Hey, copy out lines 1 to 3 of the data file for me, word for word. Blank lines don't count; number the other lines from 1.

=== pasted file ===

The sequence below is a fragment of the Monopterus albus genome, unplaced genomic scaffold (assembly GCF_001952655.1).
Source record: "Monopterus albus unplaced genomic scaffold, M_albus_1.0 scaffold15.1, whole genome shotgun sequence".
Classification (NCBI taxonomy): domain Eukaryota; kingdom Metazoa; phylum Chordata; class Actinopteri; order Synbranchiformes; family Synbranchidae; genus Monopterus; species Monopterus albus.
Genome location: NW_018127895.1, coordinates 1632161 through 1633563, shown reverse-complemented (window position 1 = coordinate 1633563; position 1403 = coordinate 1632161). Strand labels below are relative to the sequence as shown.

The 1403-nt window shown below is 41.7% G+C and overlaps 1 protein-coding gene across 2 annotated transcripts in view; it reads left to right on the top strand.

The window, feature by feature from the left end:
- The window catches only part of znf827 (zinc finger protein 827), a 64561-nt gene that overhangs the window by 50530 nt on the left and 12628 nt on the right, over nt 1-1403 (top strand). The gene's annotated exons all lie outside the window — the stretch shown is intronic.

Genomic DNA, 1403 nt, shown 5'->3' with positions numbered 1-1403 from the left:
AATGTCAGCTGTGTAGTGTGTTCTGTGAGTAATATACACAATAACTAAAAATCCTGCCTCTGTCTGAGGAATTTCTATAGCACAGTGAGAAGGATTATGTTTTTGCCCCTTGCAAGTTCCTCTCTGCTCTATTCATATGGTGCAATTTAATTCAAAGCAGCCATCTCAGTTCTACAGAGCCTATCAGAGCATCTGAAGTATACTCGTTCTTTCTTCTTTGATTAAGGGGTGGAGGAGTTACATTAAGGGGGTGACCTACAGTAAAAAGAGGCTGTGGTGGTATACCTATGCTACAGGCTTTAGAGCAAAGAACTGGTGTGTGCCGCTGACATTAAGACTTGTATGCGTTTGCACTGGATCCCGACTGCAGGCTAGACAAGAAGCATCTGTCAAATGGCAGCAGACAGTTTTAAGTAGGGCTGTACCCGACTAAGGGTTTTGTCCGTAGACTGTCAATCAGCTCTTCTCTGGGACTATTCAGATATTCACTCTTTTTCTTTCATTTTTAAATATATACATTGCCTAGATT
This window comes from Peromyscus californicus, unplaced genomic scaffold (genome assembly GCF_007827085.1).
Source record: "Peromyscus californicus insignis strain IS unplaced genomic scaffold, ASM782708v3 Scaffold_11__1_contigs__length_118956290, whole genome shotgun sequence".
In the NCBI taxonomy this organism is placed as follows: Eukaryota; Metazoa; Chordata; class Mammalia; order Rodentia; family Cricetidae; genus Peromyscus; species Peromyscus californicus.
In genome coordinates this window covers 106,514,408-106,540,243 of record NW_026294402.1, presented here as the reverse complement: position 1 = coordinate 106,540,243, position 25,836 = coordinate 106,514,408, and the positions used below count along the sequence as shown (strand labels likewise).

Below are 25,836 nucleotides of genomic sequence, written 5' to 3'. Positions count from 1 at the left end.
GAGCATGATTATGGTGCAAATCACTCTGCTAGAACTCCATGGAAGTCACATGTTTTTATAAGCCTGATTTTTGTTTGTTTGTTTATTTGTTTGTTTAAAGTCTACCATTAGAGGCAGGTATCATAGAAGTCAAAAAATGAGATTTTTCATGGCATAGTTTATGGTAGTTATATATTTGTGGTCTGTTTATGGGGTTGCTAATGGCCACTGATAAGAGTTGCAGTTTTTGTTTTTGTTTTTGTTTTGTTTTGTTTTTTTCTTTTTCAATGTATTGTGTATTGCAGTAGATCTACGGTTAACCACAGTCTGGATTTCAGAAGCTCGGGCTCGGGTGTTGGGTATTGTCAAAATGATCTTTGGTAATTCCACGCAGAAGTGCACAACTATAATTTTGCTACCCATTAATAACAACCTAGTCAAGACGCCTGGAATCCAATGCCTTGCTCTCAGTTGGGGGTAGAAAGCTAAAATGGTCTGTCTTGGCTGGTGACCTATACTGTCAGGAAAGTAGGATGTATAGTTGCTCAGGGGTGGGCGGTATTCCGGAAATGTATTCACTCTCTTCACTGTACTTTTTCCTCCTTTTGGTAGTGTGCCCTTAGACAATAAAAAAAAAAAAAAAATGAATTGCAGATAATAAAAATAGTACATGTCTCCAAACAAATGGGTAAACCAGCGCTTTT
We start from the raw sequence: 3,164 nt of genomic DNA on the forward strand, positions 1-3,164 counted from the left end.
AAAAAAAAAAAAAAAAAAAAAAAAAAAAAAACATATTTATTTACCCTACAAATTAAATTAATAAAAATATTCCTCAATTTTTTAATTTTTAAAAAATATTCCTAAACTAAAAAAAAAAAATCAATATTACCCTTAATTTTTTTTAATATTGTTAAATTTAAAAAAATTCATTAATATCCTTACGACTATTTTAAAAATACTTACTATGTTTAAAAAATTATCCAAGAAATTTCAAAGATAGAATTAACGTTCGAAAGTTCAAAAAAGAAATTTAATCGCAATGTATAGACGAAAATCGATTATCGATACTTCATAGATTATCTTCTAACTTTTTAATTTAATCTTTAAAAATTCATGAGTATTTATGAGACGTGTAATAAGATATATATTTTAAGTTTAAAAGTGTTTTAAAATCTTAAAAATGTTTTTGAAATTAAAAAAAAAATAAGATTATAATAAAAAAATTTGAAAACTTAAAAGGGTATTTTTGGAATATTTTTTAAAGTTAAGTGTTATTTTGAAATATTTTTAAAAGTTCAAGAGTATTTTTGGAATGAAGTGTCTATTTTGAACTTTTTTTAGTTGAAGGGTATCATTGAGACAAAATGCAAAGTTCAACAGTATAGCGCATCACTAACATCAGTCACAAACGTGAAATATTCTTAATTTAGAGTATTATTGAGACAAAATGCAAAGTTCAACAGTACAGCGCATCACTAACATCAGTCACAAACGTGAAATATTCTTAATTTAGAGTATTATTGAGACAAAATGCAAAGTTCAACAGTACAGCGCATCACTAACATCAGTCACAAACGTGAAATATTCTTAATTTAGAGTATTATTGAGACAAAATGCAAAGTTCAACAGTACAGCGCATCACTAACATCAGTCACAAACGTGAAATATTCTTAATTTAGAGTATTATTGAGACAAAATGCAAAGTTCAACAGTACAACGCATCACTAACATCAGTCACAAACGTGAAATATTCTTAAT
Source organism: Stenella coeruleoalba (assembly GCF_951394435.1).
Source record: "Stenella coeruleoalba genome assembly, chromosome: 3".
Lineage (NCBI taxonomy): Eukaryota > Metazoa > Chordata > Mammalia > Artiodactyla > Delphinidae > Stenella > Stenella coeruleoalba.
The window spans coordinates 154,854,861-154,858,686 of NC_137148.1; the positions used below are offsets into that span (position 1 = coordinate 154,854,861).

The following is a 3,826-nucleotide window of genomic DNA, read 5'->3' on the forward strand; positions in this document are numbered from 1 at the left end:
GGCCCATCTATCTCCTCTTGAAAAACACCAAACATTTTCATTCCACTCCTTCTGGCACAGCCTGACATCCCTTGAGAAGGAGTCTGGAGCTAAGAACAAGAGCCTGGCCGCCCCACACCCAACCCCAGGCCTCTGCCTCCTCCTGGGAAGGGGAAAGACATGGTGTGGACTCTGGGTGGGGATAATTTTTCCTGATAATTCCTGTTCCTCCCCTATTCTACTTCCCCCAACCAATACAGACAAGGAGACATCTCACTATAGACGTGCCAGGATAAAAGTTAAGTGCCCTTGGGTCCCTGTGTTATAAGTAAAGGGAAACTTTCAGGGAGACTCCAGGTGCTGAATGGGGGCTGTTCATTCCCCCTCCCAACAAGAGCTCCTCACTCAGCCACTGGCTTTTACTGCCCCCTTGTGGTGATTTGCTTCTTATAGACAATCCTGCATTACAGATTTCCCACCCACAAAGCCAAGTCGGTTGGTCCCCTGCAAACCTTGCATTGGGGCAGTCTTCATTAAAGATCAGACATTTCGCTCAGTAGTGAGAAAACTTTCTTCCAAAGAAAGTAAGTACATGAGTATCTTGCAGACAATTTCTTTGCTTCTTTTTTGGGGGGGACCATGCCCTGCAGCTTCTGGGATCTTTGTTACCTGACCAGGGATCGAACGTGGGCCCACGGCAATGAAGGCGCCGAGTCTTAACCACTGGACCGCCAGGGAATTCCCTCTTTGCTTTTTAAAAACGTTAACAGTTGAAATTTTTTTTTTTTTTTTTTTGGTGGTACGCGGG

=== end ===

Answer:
The sequence below is a fragment of the Monopterus albus genome, unplaced genomic scaffold (assembly GCF_001952655.1).
Source record: "Monopterus albus unplaced genomic scaffold, M_albus_1.0 scaffold15.1, whole genome shotgun sequence".
Classification (NCBI taxonomy): domain Eukaryota; kingdom Metazoa; phylum Chordata; class Actinopteri; order Synbranchiformes; family Synbranchidae; genus Monopterus; species Monopterus albus.